Chart of the day: US tech stocks lead markets to make or break point
After the quickest fall into bear territory ever, US stocks have had a bullish run. The US Tech 100 Index (NAS100) has caught our eye as the tech sector leads markets to a make or break point. Is this all just bearish noise and a temporary relief rally, or is this about to be the shortest bear market in history?
We got some bullish signals from the NAS100 on yesterday’s daily candle as markets shrugged off the highest weekly jobless claims number in history. The tech index pushed to a lower low than the day prior before powering on to a new high. The index broke through the downtrend (red line) since 20 February and closed above 7815.00, the 38.2 Fib retracement of the Feb-March selloff. 95% of stocks on the index moved higher yesterday.
There’s no denying that the technicals are compelling, but is this really something we want to chase higher?
Volume is concerning
Volume traded through the NASDAQ yesterday was light, 15% below the 30-day average. This does raise concerns as one would expect to see volume higher in a normal rally. Illiquidity can lead to exaggerated market moves. Big intraday swings up and down are all part of a bear market as investors struggle to accurately put a price to anything. A telling sign that this is all bearish noise would be the NAS100 slipping and closing back below the downtrend.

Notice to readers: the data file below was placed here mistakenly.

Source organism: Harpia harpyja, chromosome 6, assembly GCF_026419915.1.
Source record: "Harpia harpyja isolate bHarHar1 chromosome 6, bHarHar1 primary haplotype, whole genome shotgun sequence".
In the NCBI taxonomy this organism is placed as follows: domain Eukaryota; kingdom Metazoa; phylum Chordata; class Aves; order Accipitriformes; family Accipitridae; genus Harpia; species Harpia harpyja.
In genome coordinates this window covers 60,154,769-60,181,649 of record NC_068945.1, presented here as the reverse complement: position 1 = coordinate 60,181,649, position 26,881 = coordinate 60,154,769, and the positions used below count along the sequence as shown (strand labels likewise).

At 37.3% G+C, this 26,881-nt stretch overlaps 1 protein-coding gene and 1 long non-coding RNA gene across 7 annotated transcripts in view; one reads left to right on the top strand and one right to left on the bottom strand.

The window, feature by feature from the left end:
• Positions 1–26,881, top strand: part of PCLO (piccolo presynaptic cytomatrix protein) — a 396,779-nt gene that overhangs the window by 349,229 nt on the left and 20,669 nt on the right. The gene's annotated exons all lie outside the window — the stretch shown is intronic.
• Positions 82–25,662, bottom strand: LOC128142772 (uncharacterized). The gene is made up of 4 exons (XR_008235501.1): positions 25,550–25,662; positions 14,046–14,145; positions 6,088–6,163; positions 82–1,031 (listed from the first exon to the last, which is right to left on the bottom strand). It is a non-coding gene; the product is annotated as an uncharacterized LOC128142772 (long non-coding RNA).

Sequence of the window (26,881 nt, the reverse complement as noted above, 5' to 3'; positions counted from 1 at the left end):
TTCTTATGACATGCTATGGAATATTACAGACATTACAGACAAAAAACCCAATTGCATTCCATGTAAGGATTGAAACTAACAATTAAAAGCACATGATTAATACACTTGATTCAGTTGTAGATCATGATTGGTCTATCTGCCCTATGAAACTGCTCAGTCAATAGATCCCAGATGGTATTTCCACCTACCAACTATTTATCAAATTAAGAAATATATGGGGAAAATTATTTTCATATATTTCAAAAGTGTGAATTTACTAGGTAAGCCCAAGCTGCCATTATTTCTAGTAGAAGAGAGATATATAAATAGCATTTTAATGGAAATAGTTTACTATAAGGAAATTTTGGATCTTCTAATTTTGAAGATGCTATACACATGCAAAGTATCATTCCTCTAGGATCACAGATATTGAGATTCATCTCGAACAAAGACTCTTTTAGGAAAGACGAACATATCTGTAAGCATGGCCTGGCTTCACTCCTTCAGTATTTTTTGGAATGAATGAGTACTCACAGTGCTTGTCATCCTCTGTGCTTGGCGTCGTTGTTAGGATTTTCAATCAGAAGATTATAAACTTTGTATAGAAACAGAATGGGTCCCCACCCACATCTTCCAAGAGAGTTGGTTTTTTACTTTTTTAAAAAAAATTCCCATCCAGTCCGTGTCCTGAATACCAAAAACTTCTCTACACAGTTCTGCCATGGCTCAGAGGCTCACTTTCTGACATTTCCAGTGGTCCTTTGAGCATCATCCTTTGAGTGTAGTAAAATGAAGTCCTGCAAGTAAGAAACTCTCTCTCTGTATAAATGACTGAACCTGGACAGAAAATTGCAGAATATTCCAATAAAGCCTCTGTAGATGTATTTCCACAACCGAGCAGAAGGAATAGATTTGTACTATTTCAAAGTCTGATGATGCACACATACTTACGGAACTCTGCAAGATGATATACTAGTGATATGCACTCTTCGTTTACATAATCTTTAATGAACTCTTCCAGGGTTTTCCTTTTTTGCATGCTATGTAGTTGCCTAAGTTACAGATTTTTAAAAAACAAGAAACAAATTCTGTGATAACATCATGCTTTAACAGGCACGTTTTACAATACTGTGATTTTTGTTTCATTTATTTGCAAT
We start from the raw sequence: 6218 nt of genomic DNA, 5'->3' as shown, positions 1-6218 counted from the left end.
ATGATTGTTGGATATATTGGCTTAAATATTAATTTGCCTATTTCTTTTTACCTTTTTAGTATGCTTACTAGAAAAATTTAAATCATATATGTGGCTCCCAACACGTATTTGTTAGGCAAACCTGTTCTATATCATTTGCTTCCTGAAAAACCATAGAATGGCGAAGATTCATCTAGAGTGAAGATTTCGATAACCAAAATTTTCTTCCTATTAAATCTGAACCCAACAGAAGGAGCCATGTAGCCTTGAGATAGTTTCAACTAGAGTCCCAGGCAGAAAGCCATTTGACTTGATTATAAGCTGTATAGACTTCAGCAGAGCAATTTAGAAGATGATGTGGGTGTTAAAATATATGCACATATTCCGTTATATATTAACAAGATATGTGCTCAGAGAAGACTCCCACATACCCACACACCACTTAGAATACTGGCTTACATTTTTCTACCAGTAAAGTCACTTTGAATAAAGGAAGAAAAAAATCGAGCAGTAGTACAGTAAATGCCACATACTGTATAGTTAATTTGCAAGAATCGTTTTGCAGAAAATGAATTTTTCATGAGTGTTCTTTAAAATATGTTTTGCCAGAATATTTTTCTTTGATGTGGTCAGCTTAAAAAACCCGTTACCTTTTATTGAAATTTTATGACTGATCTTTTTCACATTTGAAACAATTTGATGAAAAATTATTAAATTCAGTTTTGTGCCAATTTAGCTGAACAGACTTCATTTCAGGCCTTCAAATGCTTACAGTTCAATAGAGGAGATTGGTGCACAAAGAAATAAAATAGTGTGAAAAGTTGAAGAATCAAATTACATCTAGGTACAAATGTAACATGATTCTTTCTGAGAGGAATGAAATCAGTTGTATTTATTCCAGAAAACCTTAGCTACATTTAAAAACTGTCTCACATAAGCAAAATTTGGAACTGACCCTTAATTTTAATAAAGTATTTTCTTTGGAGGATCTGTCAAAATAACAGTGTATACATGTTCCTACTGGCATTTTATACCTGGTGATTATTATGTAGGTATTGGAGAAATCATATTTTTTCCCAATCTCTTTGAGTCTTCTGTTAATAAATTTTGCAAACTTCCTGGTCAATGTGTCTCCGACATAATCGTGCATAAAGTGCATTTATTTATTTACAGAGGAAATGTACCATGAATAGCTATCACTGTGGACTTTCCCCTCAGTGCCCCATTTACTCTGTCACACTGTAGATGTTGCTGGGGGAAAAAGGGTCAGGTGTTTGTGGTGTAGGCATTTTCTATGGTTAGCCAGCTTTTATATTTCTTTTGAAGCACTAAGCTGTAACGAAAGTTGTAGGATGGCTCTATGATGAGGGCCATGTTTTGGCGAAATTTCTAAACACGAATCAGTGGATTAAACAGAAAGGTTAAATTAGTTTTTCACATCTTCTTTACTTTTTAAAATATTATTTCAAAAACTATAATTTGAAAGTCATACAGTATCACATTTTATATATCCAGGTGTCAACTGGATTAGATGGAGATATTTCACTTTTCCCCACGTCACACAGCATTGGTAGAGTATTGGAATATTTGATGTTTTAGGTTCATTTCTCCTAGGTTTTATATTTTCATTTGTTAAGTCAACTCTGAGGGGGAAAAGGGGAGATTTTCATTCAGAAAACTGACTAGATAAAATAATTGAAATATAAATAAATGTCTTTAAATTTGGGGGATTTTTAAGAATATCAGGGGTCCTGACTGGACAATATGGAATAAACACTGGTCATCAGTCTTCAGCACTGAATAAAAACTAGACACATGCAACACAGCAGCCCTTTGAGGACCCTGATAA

We’re watching the S&P 500
The S&P 500 (US500) is a broader gage of US equities and yesterday posted its biggest three-day run since 1933. That said, the US500 has found resistance at 2641, its own 38.2 Fib retracement of the selloff, and has so far been unable to push higher. The after-hours market had a run at the level this morning but is cooling again in the early Asian session.
Whereas if the US500 can break above that 2641 level, it’ll be a bullish signal for the NAS100, which could ride higher to the 8300 or even 8500 handle.
Running positions into the weekend in these markets is a tough move. Whether long or short, there’s considerable gapping risk while markets are closed for the weekend due to high volatility and newsflow that can change so quickly.
The USA is now the global virus epicentre with more cases than any other country. Markets have priced in a dire situation, but as cases ramp up in the world’s biggest economy, price action will correct lower if the outbreak becomes even worse than anticipated. We’re also likely to see more government and central bank announcements over the weekend, which can propel price action higher or lower on the Monday open.
Stock prices don’t represent the economy today, they represent the economy in the future. So we’re at a make or break point here: if the outbreak causes more havoc than markets have already accounted for and not just Q2 but Q3 also starts to look dire, price action will need to correct lower.
If you are holding positions into the weekend, do balance your risk and make sure position sizes are appropriate. All the best out there.
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